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4.36  ·  Rating details ·  4,185 Ratings  ·  372 Reviews
De Mello's spiritual classic remains at the top of the Fount bestsellers more than five years after its original publication.
Paperback, 192 pages
Published December 11th 1990 by Zondervan (first published 1990)
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Oct 13, 2007 rated it it was amazing  ·  review of another edition
Recommends it for: future enlightened souls
This is one of the more personally challenging books I've ever read. It made me think... hard. I wanted to sit down and argue with this guy. I didn't like how it was written. I didn't like what he said about people and selfishness and being and love, but I can't stop thinking about it. The more time passes, the more I think thiss asshole is on to something. The Pope must have thoght so too, since he EXCOMMUNICATED HIM FOR WRITING IT.
Mar 28, 2008 rated it it was amazing  ·  review of another edition
Shelves: non-fiction
I picked up this book at a monastery in Northern California about 10 years ago and have kept it close ever since.

De Mello, espousing no religious agenda, contends we've been brainwashed as to our typical ideas of love and happiness. This untypical priest--his writings were denounced by the Pope--says our attachments, illusions, conditioning and general unawareness keep us anxiety-ridden. (Maybe the Pope didn't like de Mello's appreciation of the prostitute scene in Fellini's "8 1/2.")

The author
Tom Tabasco
"You guys are such idiots. Just look at you all. Fretting about, worrying, stressing about everything... But hey, I have the key to take all of your stresses away! Yes, I do! Look closely in my eyes, though, because before you have the chance to ask me what that key is, and why I'm not explaining it properly to you, I'm going to slam a little cute story in your face that is going to distract you from the fact that I have actually just told you nothing at all". Voilà! It's magic!

I'm giving this
Anita Louise
Jan 07, 2009 rated it it was amazing  ·  review of another edition
My favorite spiritual book. Anthony de Mello helped me to understand, "I'm an ass, you're an ass". He tells us we're all sleeping, and he clobbers us over the head with a wake up call.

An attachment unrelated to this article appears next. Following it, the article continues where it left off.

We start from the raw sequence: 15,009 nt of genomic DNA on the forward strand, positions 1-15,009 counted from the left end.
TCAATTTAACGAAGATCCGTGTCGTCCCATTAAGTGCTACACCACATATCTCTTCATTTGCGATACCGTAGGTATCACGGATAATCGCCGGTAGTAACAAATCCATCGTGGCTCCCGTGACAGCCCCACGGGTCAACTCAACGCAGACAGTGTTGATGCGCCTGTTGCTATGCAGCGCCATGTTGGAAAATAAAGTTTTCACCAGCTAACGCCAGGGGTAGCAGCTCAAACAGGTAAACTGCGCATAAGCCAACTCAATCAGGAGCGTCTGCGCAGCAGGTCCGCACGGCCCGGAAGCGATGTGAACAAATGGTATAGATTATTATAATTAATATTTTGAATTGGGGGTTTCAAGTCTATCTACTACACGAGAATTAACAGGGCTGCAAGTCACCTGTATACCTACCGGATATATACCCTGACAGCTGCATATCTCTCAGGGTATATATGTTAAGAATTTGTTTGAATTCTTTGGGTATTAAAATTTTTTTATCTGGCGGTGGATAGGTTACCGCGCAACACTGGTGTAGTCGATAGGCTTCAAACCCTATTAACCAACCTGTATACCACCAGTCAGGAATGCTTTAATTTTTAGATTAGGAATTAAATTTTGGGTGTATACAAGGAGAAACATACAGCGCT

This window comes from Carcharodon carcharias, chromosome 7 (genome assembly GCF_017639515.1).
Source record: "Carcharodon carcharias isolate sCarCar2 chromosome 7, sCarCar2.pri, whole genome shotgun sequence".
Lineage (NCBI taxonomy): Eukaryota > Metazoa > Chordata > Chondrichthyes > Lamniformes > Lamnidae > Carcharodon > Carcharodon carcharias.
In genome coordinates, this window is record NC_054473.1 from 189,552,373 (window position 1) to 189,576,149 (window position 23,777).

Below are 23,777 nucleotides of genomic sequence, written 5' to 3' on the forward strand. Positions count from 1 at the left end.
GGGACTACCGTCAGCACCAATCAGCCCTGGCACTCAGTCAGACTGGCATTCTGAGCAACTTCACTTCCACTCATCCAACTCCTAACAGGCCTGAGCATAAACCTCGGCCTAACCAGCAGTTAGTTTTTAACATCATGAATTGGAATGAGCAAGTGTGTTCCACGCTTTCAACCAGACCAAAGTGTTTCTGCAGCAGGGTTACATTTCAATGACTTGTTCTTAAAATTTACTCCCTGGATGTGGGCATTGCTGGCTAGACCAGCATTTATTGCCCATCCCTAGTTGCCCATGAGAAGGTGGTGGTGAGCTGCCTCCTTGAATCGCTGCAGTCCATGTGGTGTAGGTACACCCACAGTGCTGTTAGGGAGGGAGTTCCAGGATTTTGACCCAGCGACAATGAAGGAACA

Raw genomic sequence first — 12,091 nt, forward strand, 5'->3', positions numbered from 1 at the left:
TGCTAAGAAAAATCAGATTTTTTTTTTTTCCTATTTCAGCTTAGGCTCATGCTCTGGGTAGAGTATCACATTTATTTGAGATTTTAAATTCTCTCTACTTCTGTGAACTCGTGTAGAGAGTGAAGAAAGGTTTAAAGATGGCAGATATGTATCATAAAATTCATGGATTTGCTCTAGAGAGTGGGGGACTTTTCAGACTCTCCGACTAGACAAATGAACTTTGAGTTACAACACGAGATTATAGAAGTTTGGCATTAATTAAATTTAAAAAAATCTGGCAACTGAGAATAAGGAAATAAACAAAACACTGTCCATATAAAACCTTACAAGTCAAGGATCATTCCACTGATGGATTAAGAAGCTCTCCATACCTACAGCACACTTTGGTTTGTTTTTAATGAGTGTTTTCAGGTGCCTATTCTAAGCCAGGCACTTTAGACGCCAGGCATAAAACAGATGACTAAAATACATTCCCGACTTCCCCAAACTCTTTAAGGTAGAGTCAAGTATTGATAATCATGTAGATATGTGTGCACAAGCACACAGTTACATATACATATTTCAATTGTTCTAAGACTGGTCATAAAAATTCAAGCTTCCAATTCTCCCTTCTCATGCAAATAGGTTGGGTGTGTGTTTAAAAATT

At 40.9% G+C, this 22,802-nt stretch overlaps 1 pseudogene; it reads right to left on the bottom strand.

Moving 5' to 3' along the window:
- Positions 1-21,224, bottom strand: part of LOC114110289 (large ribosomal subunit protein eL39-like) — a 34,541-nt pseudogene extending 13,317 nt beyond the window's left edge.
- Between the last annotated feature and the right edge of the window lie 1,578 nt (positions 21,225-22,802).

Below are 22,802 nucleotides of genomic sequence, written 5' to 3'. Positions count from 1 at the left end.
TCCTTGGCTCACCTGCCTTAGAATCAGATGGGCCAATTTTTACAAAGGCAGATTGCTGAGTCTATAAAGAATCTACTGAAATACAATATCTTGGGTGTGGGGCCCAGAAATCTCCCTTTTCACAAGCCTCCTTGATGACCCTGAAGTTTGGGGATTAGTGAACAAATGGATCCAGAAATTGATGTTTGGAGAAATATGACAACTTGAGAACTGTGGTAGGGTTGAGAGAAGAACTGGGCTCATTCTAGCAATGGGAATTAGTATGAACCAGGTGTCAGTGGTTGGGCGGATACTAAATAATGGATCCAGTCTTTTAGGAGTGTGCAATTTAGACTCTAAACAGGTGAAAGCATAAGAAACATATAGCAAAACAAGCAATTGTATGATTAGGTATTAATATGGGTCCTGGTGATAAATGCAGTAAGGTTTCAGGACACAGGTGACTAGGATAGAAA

Feb 03, 2009 rated it it was amazing  ·  review of another edition
Awareness, Anthony de Mello's most popular book, is a beautiful bridge between Western and Eastern spiritual thought. de Mello was a Roman Catholic priest who grew up in India, and his intimate familiarity with both traditions combined with a deep understanding of world mysticism provide seekers of a Western background (i.e., Christian) a thought provoking introduction to Eastern spiritual thought. After his death in 1987, de Mello was censured by the Vatican's Defeneders of the Faith (headed at ...more
Aug 11, 2013 rated it really liked it  ·  review of another edition
Shelves: spirituality
I have read this one 5 times now. How obvious it is that we don't want to wake up. We don't want to admit, or give up our attachments! I have tried to focus on his teachings for years now, and denounce my attachments but I always end up back in square one. I fall into the same patterns and expectations. How did he do this? Better, how do I do this? My biggest concern with this book is that he wants us to "give up" attachments like our family for example. He claims that once you no longer "need" ...more
Feb 22, 2012 rated it it was amazing  ·  review of another edition
Shelves: all-time-favs
I believe that it took awhile before I was ready to read this. I like E. Tolle and James Findley. Prerequisites to them were Joseph Campbell's work and Thomas Moore (not the theologian but the psychotherapist)and writers like Robert Bly and Richard Rohr. So I suppose it was a crooked road that led to him. I am not Catholic so the displeasure of him from the hierarchic powers of that church does not affect my opinion or respect for de Mello. That being said, I absolutely love this book. A book th ...more
Jun 18, 2007 rated it it was ok  ·  review of another edition
Recommends it for: Zen enthusiasts
Shelves: essays-ideas
Considering the length of Awareness (184 pages), it’s taken me a long time to read what I have of it. As a matter of fact, I haven’t quite finished it, but it’s due at the library and I’m taking it back.

It’s taken a long time to read, partly because the book is a collection of meditations and, of course, the whole point is to take time to reflect on them. In addition, though, I have to say that, like a dictionary, it offers very little in the way of plot. There’s just one message in each of its
How to write a best-selling spiritual / self-improvement book?
Challenge peoples thoughts. Destroy their beliefs, no matter what they are. Tell them how miserably they are leading their lives, what scoundrels and idiots they have been.
(Yes, people love to hear that. Probably, that's the reason they have taken up that book/course. A perfectly happy person would seldom pick-up a spiritually enlightening book.)
Ask them tough questions. What is "happiness"? Who is "I"? What is life's goal? You don't
Garland Vance
I hated almost every minute of this book but had to read it for a class. de Mello combines Christian, Hindu, Buddhist and New Age worldviews mixed with a dose of radical individualism to create a spirituality devoid of any significant beliefs except for the fact that we don't need other people if we are aware of ourselves.